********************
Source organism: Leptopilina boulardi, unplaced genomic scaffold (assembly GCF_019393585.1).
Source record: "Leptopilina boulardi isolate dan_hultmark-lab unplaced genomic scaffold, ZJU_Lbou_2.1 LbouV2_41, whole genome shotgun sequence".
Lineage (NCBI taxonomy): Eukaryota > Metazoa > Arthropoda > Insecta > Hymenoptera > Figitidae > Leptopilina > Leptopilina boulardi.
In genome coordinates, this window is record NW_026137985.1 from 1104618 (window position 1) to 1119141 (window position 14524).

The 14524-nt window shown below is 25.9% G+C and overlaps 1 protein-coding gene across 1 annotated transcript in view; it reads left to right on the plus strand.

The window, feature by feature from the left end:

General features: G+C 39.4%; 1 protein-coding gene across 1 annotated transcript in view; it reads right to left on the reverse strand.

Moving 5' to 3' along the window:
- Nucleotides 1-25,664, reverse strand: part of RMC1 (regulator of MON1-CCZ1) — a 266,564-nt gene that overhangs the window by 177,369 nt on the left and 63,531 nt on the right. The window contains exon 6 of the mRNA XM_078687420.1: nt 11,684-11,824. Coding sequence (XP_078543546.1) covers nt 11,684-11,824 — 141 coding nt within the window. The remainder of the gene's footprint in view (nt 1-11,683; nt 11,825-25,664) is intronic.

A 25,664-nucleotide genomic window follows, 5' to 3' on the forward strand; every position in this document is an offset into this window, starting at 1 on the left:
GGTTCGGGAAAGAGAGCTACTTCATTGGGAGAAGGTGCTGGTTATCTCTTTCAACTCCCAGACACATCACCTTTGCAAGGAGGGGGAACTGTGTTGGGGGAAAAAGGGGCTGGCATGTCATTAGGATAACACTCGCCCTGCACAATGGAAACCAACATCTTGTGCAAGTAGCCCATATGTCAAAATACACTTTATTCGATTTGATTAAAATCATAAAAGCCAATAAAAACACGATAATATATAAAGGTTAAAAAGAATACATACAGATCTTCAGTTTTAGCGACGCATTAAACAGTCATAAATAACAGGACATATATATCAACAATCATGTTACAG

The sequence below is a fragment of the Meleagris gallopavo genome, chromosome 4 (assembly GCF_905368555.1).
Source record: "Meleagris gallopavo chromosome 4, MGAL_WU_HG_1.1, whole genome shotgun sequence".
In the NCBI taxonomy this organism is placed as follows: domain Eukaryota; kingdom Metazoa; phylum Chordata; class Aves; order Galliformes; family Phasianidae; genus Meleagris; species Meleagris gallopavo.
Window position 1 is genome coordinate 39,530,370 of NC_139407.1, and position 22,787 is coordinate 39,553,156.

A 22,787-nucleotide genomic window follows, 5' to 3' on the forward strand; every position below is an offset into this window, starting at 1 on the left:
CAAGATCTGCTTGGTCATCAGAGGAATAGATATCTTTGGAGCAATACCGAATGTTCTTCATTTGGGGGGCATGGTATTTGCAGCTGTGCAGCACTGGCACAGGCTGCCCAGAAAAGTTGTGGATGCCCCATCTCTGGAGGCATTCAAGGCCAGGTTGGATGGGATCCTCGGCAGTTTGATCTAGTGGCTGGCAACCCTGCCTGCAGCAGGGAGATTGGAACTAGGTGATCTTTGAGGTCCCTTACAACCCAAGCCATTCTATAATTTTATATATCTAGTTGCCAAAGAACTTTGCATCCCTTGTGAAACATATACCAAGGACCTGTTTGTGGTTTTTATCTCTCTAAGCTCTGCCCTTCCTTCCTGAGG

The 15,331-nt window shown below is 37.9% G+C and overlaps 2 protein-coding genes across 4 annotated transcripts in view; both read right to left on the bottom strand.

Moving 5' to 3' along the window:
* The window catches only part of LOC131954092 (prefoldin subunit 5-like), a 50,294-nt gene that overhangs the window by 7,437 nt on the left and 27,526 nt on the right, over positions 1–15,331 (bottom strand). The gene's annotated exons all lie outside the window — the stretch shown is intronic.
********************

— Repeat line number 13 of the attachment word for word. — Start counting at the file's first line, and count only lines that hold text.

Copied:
Source record: "Meleagris gallopavo chromosome 4, MGAL_WU_HG_1.1, whole genome shotgun sequence".